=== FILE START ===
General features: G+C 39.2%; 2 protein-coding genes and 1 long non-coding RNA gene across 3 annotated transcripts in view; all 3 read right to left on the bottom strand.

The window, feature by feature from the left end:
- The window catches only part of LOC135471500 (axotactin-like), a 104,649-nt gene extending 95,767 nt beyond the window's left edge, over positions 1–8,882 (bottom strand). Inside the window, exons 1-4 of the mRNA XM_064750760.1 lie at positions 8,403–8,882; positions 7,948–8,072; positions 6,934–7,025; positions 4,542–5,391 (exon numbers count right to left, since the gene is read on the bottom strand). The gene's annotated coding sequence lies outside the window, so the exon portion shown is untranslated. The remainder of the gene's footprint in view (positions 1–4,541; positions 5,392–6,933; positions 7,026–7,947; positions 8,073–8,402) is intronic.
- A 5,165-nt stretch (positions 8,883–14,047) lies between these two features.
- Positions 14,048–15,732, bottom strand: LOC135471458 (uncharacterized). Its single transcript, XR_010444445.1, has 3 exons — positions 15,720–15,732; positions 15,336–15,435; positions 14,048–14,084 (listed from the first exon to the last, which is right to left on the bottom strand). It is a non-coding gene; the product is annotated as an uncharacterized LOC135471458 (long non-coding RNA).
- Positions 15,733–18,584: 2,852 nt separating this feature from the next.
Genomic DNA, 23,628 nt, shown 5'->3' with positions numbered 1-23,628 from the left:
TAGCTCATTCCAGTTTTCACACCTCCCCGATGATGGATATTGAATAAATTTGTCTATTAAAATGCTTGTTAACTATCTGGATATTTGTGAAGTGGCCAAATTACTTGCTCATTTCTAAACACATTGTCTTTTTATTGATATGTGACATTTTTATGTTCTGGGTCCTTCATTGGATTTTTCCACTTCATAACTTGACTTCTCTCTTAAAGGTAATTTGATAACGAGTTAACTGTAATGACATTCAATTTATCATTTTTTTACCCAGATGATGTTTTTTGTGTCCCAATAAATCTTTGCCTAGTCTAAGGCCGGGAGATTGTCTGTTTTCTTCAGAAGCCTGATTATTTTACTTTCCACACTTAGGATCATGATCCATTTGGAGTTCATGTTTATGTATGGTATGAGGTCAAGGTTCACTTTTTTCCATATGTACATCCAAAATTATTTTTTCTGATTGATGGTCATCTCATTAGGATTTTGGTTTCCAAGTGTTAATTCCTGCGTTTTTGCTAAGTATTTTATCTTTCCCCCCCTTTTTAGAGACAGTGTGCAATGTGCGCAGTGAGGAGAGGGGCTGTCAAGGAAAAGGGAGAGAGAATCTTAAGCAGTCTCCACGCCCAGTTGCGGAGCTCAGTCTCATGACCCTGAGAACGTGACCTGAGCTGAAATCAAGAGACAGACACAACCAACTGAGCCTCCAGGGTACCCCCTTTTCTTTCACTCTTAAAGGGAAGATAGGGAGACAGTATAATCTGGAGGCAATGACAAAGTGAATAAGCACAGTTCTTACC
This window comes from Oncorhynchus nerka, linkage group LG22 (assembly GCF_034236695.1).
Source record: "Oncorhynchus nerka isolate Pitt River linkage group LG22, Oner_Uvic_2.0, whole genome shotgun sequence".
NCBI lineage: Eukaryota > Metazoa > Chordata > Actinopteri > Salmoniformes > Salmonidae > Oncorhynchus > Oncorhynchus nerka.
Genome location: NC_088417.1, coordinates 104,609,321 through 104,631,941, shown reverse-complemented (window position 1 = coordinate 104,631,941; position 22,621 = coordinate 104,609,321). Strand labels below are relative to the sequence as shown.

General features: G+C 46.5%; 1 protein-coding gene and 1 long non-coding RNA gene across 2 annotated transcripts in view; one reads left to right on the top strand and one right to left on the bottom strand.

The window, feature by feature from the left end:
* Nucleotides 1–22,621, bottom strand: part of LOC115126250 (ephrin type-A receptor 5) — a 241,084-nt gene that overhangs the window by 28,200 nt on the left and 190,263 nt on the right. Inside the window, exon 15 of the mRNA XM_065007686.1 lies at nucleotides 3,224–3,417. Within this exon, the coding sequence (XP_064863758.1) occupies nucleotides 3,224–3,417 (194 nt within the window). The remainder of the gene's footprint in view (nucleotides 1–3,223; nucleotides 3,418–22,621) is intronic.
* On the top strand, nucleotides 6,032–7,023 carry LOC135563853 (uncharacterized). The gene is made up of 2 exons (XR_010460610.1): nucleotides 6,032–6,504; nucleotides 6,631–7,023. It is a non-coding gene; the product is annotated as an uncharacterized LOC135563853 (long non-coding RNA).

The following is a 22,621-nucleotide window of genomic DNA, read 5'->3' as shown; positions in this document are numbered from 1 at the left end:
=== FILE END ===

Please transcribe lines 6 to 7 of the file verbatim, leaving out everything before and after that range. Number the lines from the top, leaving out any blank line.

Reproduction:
- Positions 15,733–18,584: 2,852 nt separating this feature from the next.
Genomic DNA, 23,628 nt, shown 5'->3' with positions numbered 1-23,628 from the left: